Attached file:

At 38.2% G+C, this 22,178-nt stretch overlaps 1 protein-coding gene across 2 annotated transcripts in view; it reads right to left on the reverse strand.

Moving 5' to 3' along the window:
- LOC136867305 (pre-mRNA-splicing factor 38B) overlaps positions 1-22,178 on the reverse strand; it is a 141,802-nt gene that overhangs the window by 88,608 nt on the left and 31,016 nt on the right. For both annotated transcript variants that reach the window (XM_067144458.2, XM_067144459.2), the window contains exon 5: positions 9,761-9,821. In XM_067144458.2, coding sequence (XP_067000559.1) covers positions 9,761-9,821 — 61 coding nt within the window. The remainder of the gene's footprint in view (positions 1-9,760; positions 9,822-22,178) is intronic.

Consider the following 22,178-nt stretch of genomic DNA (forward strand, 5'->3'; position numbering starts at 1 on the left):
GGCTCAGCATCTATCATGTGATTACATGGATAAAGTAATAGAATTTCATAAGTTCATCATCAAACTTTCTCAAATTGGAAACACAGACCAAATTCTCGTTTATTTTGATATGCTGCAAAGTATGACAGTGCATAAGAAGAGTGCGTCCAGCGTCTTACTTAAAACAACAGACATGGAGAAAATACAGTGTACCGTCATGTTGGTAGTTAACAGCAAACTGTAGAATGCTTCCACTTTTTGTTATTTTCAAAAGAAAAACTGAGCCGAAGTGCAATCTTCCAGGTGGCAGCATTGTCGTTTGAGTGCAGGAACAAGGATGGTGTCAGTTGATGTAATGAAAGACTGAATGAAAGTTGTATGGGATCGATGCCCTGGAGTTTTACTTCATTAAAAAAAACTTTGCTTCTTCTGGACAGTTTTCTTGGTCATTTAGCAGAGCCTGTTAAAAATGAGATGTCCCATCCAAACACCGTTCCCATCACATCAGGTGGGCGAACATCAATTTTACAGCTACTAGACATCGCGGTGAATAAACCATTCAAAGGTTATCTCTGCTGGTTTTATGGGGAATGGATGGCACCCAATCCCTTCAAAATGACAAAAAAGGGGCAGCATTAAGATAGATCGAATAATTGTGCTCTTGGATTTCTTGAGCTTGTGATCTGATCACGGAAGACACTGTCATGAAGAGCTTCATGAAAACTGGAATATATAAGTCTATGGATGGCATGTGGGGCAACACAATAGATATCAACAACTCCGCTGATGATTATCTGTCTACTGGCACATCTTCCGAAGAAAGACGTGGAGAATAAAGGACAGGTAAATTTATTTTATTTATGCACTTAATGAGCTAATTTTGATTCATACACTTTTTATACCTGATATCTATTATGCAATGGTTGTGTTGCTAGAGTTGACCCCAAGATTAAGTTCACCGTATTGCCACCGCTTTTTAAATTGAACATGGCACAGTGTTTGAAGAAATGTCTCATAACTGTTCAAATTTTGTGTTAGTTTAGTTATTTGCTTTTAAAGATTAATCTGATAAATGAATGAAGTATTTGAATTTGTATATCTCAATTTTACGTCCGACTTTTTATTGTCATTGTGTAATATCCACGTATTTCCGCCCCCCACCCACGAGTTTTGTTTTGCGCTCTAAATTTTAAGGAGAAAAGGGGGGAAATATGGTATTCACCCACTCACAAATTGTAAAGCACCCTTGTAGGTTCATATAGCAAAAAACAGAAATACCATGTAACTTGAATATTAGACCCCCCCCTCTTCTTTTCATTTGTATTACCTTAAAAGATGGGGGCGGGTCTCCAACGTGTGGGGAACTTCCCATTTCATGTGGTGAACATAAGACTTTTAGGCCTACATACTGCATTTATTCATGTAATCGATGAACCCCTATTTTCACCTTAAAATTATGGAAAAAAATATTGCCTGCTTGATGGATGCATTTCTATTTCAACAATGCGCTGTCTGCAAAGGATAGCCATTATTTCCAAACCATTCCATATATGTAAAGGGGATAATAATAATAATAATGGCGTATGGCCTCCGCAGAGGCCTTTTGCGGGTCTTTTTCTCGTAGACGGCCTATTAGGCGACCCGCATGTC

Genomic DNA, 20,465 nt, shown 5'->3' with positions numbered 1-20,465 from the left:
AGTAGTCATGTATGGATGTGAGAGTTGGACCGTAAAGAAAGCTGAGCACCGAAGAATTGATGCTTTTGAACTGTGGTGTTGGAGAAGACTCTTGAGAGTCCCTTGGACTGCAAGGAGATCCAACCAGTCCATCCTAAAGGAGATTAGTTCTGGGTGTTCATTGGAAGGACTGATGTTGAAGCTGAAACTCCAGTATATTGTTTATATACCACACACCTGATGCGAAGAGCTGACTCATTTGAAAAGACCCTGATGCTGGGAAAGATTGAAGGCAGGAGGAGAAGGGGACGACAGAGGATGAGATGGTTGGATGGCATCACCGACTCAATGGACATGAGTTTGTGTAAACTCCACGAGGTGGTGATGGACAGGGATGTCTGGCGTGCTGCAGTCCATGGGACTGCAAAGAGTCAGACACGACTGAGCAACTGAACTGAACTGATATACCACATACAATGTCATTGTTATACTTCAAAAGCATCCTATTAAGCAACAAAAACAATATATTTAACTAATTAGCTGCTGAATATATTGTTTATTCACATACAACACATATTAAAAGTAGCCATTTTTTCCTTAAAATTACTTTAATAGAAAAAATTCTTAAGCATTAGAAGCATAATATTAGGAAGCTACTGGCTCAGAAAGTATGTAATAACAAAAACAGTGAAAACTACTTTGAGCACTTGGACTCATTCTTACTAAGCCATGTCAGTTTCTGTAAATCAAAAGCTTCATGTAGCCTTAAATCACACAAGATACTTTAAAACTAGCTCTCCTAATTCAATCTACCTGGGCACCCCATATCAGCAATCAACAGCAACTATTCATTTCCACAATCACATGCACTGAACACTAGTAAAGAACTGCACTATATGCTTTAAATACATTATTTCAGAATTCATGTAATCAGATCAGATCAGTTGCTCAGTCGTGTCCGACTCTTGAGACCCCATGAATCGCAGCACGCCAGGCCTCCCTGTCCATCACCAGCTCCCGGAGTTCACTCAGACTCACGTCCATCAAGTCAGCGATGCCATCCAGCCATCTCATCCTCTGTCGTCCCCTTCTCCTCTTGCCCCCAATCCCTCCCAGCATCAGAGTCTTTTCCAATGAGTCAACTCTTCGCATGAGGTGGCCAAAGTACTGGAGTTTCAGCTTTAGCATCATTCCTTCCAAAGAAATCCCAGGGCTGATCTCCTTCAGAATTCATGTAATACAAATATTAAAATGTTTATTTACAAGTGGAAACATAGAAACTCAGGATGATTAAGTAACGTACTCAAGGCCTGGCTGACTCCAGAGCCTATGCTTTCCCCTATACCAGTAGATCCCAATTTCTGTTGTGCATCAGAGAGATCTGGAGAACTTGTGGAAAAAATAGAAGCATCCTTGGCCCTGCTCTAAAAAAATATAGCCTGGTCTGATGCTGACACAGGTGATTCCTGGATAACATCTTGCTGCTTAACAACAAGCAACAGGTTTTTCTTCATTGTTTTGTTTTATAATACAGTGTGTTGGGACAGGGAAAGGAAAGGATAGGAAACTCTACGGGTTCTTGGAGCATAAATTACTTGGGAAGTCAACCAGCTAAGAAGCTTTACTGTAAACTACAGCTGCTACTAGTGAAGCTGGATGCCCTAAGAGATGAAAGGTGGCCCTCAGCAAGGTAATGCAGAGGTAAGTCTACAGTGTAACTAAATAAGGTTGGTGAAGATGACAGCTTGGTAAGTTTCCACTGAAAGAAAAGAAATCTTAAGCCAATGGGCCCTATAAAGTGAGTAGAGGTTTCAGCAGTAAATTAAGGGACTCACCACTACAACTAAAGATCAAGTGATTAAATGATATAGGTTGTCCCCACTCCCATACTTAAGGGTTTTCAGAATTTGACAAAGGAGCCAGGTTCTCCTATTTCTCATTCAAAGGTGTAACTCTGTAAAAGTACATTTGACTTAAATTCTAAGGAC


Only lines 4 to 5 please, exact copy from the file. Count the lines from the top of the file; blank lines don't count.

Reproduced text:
Consider the following 22,178-nt stretch of genomic DNA (forward strand, 5'->3'; position numbering starts at 1 on the left):
GGCTCAGCATCTATCATGTGATTACATGGATAAAGTAATAGAATTTCATAAGTTCATCATCAAACTTTCTCAAATTGGAAACACAGACCAAATTCTCGTTTATTTTGATATGCTGCAAAGTATGACAGTGCATAAGAAGAGTGCGTCCAGCGTCTTACTTAAAACAACAGACATGGAGAAAATACAGTGTACCGTCATGTTGGTAGTTAACAGCAAACTGTAGAATGCTTCCACTTTTTGTTATTTTCAAAAGAAAAACTGAGCCGAAGTGCAATCTTCCAGGTGGCAGCATTGTCGTTTGAGTGCAGGAACAAGGATGGTGTCAGTTGATGTAATGAAAGACTGAATGAAAGTTGTATGGGATCGATGCCCTGGAGTTTTACTTCATTAAAAAAAACTTTGCTTCTTCTGGACAGTTTTCTTGGTCATTTAGCAGAGCCTGTTAAAAATGAGATGTCCCATCCAAACACCGTTCCCATCACATCAGGTGGGCGAACATCAATTTTACAGCTACTAGACATCGCGGTGAATAAACCATTCAAAGGTTATCTCTGCTGGTTTTATGGGGAATGGATGGCACCCAATCCCTTCAAAATGACAAAAAAGGGGCAGCATTAAGATAGATCGAATAATTGTGCTCTTGGATTTCTTGAGCTTGTGATCTGATCACGGAAGACACTGTCATGAAGAGCTTCATGAAAACTGGAATATATAAGTCTATGGATGGCATGTGGGGCAACACAATAGATATCAACAACTCCGCTGATGATTATCTGTCTACTGGCACATCTTCCGAAGAAAGACGTGGAGAATAAAGGACAGGTAAATTTATTTTATTTATGCACTTAATGAGCTAATTTTGATTCATACACTTTTTATACCTGATATCTATTATGCAATGGTTGTGTTGCTAGAGTTGACCCCAAGATTAAGTTCACCGTATTGCCACCGCTTTTTAAATTGAACATGGCACAGTGTTTGAAGAAATGTCTCATAACTGTTCAAATTTTGTGTTAGTTTAGTTATTTGCTTTTAAAGATTAATCTGATAAATGAATGAAGTATTTGAATTTGTATATCTCAATTTTACGTCCGACTTTTTATTGTCATTGTGTAATATCCACGTATTTCCGCCCCCCACCCACGAGTTTTGTTTTGCGCTCTAAATTTTAAGGAGAAAAGGGGGGAAATATGGTATTCACCCACTCACAAATTGTAAAGCACCCTTGTAGGTTCATATAGCAAAAAACAGAAATACCATGTAACTTGAATATTAGACCCCCCCCTCTTCTTTTCATTTGTATTACCTTAAAAGATGGGGGCGGGTCTCCAACGTGTGGGGAACTTCCCATTTCATGTGGTGAACATAAGACTTTTAGGCCTACATACTGCATTTATTCATGTAATCGATGAACCCCTATTTTCACCTTAAAATTATGGAAAAAAATATTGCCTGCTTGATGGATGCATTTCTATTTCAACAATGCGCTGTCTGCAAAGGATAGCCATTATTTCCAAACCATTCCATATATGTAAAGGGGATAATAATAATAATAATGGCGTATGGCCTCCGCAGAGGCCTTTTGCGGGTCTTTTTCTCGTAGACGGCCTATTAGGCGACCCGCATGTC